Wednesday: The Gold Chart Maintained Its Course While Equities Lost Momentum, As Fed Chair Powell Pushed for Continued Fiscal Support from Congress
There was very little in the way of key data points on Wednesday, so the markets continued to hold focus on commentary from Fed officials, particularly the second day of congressional testimony for Chairman Powell. The Chair continued on his track from the prior session for the most part, but also stepped up his insistence on the key role that the government’s fiscal stimulus has played—and, more importantly, needs to continue playing—alongside the Fed’s monetary stimulus in supporting the US economy through the current crisis. Powell also acknowledged (more than he had on Tuesday) the outperformance in May’s Retail Sales data, which he says “bodes well” for a strong recovery.
More of the same from Powell mean more of the same for the gold market. Spot prices, which had slid to mid-week lows following another failed pass at $1730/oz overnight would rally through the US morning thanks again to the Fed Chairman’s mix of warnings that dampened risk appetite and his continued implication that the ultra-low rate regime is here for a long stay. A volatile cash session in which the major US stock indices alternated between gains and losses (ultimately closing on the downside) also supported gold alongside other plays for safety. Following the morning climb, gold prices settled just below the resistance at $1730 and traded sideways from there across the afternoon and through the Asian Thursday sessions.
Thursday: Gold Prices Traded Flat as Coivd-19 Infection Rates Climbed Higher on an Calm Market Day
The gold chart repeated a familiar early-hours pattern on Thursday morning: a solid price rally to-and-through resistance (this time coinciding, as much as anything, with a massive and unprecedented ECB liquidity operation) that ultimately lacked conviction beyond the initial move and so was followed shortly by downward pressure that rolled the yellow metal back to the $1720 range. As US traders logged on for the morning, gold and other risk-related assets were subject to some volatility around the morning’s data releases. While the week’s reports on initial and continuing jobless claims both were a letdown for optimistic observers, the Philly Fed’s update on regional manufacturing activity was another strong upside surprise. Gold spot prices experienced some choppy trading through mid-morning as markets, lacking much else to react to, seemed to struggle with the decision to follow either the risk-on or risk-off signals. By lunchtime, markets (including gold) began to lull and flatten out; in the search for market motivation, stocks were little help on Thursday:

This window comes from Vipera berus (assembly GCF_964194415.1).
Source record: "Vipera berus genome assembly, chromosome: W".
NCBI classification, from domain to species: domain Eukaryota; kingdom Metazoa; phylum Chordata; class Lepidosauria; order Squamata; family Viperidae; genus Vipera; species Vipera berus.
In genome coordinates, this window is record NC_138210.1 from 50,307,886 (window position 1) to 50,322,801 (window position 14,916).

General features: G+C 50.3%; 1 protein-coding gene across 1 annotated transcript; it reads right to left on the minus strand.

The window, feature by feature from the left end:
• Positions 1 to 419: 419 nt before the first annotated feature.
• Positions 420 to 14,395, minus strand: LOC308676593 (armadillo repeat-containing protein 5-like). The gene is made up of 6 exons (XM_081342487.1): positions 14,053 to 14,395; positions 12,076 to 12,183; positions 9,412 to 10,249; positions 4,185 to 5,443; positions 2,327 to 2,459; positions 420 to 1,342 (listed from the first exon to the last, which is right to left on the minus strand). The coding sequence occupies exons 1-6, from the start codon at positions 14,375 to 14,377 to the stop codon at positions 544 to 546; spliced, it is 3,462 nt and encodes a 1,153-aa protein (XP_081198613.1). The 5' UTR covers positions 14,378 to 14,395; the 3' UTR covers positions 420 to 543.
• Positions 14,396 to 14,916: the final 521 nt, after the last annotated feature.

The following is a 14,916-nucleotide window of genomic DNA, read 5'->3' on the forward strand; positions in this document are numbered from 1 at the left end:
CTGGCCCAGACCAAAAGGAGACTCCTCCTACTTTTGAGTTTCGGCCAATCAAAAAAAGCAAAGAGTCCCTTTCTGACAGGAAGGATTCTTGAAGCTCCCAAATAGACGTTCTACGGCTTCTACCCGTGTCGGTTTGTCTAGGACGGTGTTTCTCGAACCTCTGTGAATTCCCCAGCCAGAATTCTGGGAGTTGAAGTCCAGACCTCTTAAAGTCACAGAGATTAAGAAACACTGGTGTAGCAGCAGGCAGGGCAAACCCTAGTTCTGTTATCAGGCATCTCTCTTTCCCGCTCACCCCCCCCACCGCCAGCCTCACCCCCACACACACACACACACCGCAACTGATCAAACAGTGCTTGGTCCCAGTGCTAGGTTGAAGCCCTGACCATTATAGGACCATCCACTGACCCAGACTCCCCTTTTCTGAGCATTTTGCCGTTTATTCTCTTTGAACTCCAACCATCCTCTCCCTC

Shaping up to be one of the three quietest days since *waves arms wildly* all started.
SPY range (high-low/yesterday closing price) is 90bps
— Luke Kawa (@LJKawa) June 18, 2020
Gold spot prices moved right alongside $1723/oz throughout the afternoon. Meanwhile, equities were mostly mixed with a slight edge higher, and the Dollar and US Treasuries saw more buying than gold on the day, as some investors began taking safer positions in the light of steadily rising infection rates across many US states that have lead the pack in re-opening their economies.
Friday: Gold Prices Have Unwound Sunday Night’s Losses as Rebounding Covid-19 Infection Rates Send Markets into Risk-Off Mode
Today has been another lacking in clear macroeconomic drivers for the gold market; although it does seem as though yesterday’s calm was more indicative of a consolidation, like a spring coiling before this morning’s rally which finally broke well above resistance at $1730/oz. From here, it appears that prices will close out the week on the front foot and near to (if not above) $1740/oz.
Strengthening that outlook is the recent development (at the time of writing) that US stock markets have turned negative following a fairly flat start to the day. The steadily climbing number of coronavirus infections and hospitalizations in the US has been putting pressure on the rose-tinted stock rally of recent weeks, and we’re now seeing real-world manifestations of this as Apple has become the first nationwide retailer to announce that it will re-close its retail stores in some states.
BREAKING: Apple will re-close some stores in Florida, South Carolina, and Arizona amid spikes in coronavirus cases. Dow, S&P 500 and Nasdaq are near session lows after this announcement. https://t.co/Ohc8ePYg24 pic.twitter.com/lJ1UUo2Tk3
— CNBC Now (@CNBCnow) June 19, 2020
If the down slope for equities persists, it seems unlikely that gold will see a heavy round of profit-taking this afternoon, allowing the yellow metal to close out the week with more upward momentum.
Next week’s calendar is looking pretty sparse, for now. We can expect another busy week of public commentary for FOMC officials, but the biggest (scheduled) draw for markets won’t come until Friday as we get the most recent look at the Fed’s PCE measurement for inflation.
Until then, enjoy your weekend, traders. I’ll see everyone back here on Monday for our detailed preview of the next five trading days.